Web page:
Pieces of the White Sun (2013)

“FiRES WERE SHOT puts some distance between itself and other ambient-drone practitioners in a number of ways. First of all, Austin, Texas-based John Wilkins and Clay Walton create their music using acoustic guitars and effects pedals, which results in a warm and crystalline sound that always feels natural—the omnipresent pluck and strum of the guitar serves as a constant reminder that humans hands are generating the sounds as opposed to machines. That aura of down-home intimacy is also abetted by the fact that the entire fifty-two-minute collection (available on cassette and as a digital download) was recorded using four-track cassette.

Even more critically, the duo’s fifth album, Pieces of the White Sun, encompasses a wider range of styles than one only. So while the opener “Before That Time” might slot itself within the ambient-drone genre, other pieces nudge the FiRES WERE SHOT sound into other areas. In that regard, the listener encounters pastoral folk settings lightly dusted with textural effects (“Scattered in the River,” “Now Showing an Orange Setting”) and the rustic folk-blues of “In the Heavens Meadow.” Often wistful and pretty, the eleven songs range between joy and sadness, with the slow-burn melancholy of “When Friday Won” a stark contrast to the bright, fingerpicking uplift of “Ain’t That Life.” All of the group’s strengths come home to roost in “Never To Return,” a short but nonetheless affecting blend of lilting folk patterns and atmospheres, and during the hypnotic, psych-dronescape “McElligot’s Pool.”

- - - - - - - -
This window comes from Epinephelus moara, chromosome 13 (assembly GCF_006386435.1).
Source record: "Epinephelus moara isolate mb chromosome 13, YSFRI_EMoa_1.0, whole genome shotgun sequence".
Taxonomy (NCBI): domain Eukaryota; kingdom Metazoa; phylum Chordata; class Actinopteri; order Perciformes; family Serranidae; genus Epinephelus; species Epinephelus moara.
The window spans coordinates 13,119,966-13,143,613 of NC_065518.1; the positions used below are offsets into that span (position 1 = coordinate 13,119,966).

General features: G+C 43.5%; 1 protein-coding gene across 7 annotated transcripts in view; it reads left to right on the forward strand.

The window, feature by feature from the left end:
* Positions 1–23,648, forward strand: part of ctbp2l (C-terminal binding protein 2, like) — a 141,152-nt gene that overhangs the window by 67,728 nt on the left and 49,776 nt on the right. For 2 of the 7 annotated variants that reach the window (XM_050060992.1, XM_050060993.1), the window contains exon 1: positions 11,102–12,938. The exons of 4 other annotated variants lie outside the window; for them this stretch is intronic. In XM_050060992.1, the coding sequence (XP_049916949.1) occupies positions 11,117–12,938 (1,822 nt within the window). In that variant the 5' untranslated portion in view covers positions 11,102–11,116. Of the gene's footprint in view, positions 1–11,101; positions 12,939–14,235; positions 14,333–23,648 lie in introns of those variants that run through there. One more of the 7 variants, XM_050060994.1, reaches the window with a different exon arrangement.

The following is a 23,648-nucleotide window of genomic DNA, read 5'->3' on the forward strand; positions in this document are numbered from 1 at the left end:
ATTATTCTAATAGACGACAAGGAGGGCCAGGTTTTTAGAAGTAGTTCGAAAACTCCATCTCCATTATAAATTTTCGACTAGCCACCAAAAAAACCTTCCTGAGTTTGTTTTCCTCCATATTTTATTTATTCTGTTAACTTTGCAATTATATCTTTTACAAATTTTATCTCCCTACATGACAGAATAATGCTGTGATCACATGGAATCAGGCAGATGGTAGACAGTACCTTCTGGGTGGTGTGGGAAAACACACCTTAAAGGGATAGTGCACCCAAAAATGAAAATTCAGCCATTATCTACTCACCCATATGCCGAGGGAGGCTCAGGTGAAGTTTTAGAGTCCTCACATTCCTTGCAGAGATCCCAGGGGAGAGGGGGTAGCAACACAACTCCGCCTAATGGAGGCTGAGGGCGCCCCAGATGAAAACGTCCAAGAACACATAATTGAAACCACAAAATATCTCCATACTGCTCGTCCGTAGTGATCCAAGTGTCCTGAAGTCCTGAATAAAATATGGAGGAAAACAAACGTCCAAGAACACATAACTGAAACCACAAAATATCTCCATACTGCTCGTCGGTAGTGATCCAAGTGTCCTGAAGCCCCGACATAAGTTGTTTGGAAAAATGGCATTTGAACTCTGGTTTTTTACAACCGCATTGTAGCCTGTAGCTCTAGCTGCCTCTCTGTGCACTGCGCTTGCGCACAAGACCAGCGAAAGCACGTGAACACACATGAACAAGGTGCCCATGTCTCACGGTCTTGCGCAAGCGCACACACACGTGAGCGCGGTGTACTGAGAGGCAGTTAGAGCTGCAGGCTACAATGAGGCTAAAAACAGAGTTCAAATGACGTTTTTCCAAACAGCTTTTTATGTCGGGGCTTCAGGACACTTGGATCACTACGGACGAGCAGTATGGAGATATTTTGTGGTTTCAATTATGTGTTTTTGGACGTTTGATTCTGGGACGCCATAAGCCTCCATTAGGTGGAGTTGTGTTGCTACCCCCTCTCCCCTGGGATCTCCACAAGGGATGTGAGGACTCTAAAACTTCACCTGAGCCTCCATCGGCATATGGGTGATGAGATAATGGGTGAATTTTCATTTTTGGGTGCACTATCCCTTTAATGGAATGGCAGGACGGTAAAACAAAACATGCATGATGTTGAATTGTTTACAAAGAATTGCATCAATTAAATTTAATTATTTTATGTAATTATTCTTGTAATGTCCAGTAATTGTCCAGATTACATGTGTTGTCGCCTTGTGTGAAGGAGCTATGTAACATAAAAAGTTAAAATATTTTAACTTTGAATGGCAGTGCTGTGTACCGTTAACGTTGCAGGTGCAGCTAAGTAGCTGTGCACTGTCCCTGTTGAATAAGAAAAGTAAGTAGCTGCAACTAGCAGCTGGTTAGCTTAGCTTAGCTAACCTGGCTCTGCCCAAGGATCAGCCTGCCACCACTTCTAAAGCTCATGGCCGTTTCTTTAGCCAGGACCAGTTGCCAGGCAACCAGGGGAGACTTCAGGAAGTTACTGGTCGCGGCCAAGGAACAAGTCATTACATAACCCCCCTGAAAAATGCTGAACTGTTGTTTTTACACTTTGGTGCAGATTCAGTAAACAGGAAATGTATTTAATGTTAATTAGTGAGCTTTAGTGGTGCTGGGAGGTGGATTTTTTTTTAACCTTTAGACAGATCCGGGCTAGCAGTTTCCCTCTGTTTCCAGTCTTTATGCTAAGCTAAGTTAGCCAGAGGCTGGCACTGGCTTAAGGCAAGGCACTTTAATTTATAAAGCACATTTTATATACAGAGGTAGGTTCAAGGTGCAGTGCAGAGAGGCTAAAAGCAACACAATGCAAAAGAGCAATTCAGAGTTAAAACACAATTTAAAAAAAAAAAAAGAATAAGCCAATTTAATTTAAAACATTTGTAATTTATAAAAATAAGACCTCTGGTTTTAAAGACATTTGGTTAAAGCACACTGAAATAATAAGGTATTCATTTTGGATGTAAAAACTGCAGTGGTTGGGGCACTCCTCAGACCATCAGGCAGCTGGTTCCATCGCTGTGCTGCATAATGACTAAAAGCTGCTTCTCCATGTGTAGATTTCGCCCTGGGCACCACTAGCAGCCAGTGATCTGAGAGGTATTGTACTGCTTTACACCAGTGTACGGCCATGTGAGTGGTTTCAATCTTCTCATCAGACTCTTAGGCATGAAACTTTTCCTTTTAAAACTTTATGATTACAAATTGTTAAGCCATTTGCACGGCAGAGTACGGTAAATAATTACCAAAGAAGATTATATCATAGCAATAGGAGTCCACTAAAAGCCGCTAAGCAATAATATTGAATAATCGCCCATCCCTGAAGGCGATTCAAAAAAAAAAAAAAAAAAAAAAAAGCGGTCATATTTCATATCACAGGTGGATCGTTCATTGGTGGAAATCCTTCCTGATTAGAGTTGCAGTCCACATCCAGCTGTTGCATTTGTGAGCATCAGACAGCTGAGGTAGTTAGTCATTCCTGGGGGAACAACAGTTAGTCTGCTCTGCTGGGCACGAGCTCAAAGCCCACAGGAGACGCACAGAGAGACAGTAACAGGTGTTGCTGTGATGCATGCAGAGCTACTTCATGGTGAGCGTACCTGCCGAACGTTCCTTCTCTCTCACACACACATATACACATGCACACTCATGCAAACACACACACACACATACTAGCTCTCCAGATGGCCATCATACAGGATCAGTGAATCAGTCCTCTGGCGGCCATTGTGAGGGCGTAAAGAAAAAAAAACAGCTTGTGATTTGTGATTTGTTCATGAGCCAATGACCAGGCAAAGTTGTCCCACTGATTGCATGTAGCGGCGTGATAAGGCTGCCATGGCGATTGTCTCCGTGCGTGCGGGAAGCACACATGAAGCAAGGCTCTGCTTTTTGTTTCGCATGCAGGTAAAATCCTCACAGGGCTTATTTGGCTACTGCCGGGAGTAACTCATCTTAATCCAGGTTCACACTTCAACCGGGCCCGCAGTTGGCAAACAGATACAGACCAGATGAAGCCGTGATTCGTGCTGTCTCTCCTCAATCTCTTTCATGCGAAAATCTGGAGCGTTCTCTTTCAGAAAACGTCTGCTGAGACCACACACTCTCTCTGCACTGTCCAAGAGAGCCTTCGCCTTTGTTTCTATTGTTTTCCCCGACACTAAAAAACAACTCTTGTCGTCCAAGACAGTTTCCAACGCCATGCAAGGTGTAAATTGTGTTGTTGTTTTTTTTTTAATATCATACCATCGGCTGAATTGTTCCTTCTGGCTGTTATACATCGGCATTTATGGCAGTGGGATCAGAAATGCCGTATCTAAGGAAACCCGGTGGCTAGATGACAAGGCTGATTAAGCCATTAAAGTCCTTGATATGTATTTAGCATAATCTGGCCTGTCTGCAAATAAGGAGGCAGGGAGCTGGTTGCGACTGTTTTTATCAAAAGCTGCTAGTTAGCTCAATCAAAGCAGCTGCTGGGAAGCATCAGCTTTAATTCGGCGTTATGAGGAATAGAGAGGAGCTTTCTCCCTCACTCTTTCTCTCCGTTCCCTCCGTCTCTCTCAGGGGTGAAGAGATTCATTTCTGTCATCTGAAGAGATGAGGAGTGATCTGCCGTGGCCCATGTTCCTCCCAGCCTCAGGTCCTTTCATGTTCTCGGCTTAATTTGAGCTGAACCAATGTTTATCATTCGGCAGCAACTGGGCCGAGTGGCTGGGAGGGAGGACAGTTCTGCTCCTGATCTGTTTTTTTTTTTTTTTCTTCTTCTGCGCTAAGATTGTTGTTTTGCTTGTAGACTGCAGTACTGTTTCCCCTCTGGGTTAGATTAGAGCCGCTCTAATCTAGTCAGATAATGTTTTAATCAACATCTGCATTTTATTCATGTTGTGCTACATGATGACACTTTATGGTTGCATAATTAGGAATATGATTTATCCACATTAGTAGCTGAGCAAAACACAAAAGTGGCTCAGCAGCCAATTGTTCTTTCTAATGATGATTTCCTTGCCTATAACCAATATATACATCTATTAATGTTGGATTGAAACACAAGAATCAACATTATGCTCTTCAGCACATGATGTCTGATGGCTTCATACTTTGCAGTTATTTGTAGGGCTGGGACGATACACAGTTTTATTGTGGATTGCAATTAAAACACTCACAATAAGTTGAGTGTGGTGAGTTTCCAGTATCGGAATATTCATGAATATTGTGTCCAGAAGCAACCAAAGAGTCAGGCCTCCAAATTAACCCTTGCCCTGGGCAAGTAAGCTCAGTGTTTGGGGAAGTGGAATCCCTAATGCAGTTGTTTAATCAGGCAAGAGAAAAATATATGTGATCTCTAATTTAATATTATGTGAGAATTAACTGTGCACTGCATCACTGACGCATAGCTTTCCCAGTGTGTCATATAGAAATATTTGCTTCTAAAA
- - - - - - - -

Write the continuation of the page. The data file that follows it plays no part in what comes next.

Wilkins and Walton aren’t guitar virtuosos necessarily, but, conceptually speaking, FiRES WERE SHOT isn’t about virtuoso display. Instead, the two focus on using the instrument in painterly fashion by weaving patterns, loops, and delay treatments into dense, oft-spellbinding reveries. At the same time, the two have certainly developed the requisite skills to make each piece’s intended effect a reality. Regardless of whether one comes away from the album thinking of Wilkins and Walton as ambient guitar players or as folk-electronic songsmiths, Pieces of the White Sun itself impresses as a thoroughly satisfying and engrossing outing by the duo.”



Maritime (2012)

“Of all the times, places, and ways to release an album, this may be the worst: just before SXSW, in Austin, in the digital format. This unusual hat trick comes across as a virtual cry for anonymity. And yet, fame doesn’t seem to be something John Wilkins and Clay Walton care about; after all, they spent seven years between recordings before returning with last year’s Awakened by a Lonely Feud. The problem here – and for once, it’s a good problem – is that this album is extremely worthy of attention, yet will need help to appear on radar.

Fires Were Shot has post-rock roots, but is no longer post-rock. The latest effort is a single track, half-hour drone. Don’t make the mistake of clicking Play, then skipping to different parts of the track. I made this mistake myself; but in so doing, I missed all of the elegance and grace. But once I played the whole thing through, I was hooked, and immediately started playing it again. I expect most drone fans will do the same.